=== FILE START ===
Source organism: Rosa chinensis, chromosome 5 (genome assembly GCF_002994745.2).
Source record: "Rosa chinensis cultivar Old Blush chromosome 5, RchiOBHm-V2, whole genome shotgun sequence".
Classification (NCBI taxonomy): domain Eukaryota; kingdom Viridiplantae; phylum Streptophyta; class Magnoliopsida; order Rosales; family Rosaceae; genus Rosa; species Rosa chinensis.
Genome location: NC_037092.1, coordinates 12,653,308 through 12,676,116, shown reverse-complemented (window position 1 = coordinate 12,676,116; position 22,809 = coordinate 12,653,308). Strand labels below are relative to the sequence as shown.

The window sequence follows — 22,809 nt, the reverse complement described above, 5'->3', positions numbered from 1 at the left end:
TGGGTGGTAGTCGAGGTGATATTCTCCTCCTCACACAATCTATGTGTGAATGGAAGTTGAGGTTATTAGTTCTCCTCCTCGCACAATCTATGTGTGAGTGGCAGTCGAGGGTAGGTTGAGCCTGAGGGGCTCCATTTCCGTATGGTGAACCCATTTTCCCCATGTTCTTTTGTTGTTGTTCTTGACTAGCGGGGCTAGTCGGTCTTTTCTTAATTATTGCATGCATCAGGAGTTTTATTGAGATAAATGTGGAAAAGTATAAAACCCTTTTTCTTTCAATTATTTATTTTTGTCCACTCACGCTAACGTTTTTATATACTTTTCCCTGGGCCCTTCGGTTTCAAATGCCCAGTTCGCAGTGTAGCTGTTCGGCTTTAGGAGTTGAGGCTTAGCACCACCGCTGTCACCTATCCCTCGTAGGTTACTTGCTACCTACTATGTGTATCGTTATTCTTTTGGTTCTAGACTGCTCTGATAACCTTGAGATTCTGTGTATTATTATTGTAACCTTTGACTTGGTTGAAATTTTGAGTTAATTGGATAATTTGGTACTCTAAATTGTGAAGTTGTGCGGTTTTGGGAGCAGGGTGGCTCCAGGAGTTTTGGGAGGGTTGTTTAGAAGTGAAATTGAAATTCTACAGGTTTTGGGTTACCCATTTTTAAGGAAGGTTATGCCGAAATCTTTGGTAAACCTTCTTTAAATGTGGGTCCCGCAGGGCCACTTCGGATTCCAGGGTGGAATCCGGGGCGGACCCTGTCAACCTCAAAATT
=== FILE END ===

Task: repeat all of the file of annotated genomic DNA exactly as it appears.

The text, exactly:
Source organism: Rosa chinensis, chromosome 5 (genome assembly GCF_002994745.2).
Source record: "Rosa chinensis cultivar Old Blush chromosome 5, RchiOBHm-V2, whole genome shotgun sequence".
Classification (NCBI taxonomy): domain Eukaryota; kingdom Viridiplantae; phylum Streptophyta; class Magnoliopsida; order Rosales; family Rosaceae; genus Rosa; species Rosa chinensis.
Genome location: NC_037092.1, coordinates 12,653,308 through 12,676,116, shown reverse-complemented (window position 1 = coordinate 12,676,116; position 22,809 = coordinate 12,653,308). Strand labels below are relative to the sequence as shown.

The window sequence follows — 22,809 nt, the reverse complement described above, 5'->3', positions numbered from 1 at the left end:
TGGGTGGTAGTCGAGGTGATATTCTCCTCCTCACACAATCTATGTGTGAATGGAAGTTGAGGTTATTAGTTCTCCTCCTCGCACAATCTATGTGTGAGTGGCAGTCGAGGGTAGGTTGAGCCTGAGGGGCTCCATTTCCGTATGGTGAACCCATTTTCCCCATGTTCTTTTGTTGTTGTTCTTGACTAGCGGGGCTAGTCGGTCTTTTCTTAATTATTGCATGCATCAGGAGTTTTATTGAGATAAATGTGGAAAAGTATAAAACCCTTTTTCTTTCAATTATTTATTTTTGTCCACTCACGCTAACGTTTTTATATACTTTTCCCTGGGCCCTTCGGTTTCAAATGCCCAGTTCGCAGTGTAGCTGTTCGGCTTTAGGAGTTGAGGCTTAGCACCACCGCTGTCACCTATCCCTCGTAGGTTACTTGCTACCTACTATGTGTATCGTTATTCTTTTGGTTCTAGACTGCTCTGATAACCTTGAGATTCTGTGTATTATTATTGTAACCTTTGACTTGGTTGAAATTTTGAGTTAATTGGATAATTTGGTACTCTAAATTGTGAAGTTGTGCGGTTTTGGGAGCAGGGTGGCTCCAGGAGTTTTGGGAGGGTTGTTTAGAAGTGAAATTGAAATTCTACAGGTTTTGGGTTACCCATTTTTAAGGAAGGTTATGCCGAAATCTTTGGTAAACCTTCTTTAAATGTGGGTCCCGCAGGGCCACTTCGGATTCCAGGGTGGAATCCGGGGCGGACCCTGTCAACCTCAAAATT